Astronomy

Pictures of galaxies, nebulae: which way is up?

Pictures of galaxies, nebulae: which way is up?


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We are used to viewing pictures of the Earth and the planets with their North Pole pointing towards the upper portion of the photo. But when a space telescope snaps photos of cosmic entities, do they rotate the photo around to get an attractive composition? Is it a subjective rotation, or are there rules? Which way is up?


Images are often presented with (Earth's) North at the top but there is no correct orientation. For example, in this image from the VLT north is 0.1 degrees from the vertical, the sidebar on the image page has details on the position, field of view and orientation.

However, this image from the same telescope has been rotated left 9 degrees, which is likely an artistic decision.

Amateurs also regularly align the cameras on their scopes so that north is up as it can make it easier to diagnose tracking problems. However, it's fairly common to change the camera alignment on the telescope to frame particular targets or groups of targets.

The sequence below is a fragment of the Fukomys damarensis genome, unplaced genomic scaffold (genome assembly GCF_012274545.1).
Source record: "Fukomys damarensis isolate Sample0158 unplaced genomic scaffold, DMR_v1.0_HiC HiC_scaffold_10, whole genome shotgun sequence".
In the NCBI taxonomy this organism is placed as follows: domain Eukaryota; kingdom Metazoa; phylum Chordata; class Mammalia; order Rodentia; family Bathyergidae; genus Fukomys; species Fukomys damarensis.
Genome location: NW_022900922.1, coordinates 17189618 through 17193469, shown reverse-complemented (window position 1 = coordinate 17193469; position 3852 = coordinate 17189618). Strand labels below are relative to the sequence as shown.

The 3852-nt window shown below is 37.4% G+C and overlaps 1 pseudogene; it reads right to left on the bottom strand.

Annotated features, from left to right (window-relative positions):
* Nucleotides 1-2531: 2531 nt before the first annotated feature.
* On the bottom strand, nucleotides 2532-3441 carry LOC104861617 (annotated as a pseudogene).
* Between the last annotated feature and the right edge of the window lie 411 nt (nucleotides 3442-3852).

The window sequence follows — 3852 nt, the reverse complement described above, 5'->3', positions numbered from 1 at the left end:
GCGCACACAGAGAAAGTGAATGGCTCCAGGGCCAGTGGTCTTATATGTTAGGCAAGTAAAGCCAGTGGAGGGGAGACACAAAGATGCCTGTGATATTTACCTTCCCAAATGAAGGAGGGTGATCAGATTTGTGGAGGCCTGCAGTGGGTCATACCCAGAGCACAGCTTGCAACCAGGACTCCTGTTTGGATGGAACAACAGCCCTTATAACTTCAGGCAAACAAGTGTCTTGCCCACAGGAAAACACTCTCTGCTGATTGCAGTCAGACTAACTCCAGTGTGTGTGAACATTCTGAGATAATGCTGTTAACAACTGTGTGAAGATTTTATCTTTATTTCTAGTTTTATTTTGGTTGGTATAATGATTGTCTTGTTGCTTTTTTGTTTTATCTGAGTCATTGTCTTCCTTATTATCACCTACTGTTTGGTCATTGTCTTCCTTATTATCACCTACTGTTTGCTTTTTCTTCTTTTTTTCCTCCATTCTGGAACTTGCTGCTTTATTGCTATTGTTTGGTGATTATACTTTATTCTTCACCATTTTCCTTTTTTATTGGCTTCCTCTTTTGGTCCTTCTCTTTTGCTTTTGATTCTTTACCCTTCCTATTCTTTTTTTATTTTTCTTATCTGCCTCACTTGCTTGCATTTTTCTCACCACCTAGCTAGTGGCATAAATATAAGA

Many classes as astronomical objects, such as elliptical galaxies, irregular galaxies or nebulae don't have a well defined or known axis of rotation, which is why Earth's poles are used as a reference.


12 Incredible New Images of Galaxies and Nebulae from the Hubble Telescope

Look up to the sky with the unaided eye and you’ll see lots of specks and globs that look mostly like stars. On closer inspection, though, some of those dots refuse to resolve, smeared out on the night sky.

Famed astronomer Charles Messier noticed these objects while studying comets—indeed, they looked like comments standing still in the sky, according to NASA . He therefore called these imposters “objects to avoid,” and catalogued them in his list of 103 “Messier Objects.” That list has since been expanded to 110.

It’s a good thing scientists didn’t avoid the imposters, though. It turned out to contain some incredibly important astronomical objects, smeared out because they consisted of not one, but many stars. The first comet-looking thing, M1, was the now often-studied Crab Nebula . His catalogue also included the Andromeda Galaxy (M31), the pinwheel galaxy often used as a Milky Way lookalike (M101) and the Whirlpool galaxy (M51a). You, too, can spot many of these objects with an amateur telescope .

The Hubble Telescope has made spotting these objects simple, and has creating some breathtaking images along the way. That includes the Eagle Nebula, also called the Pillars of Creation or M16, perhaps the most famous nebula ever observed.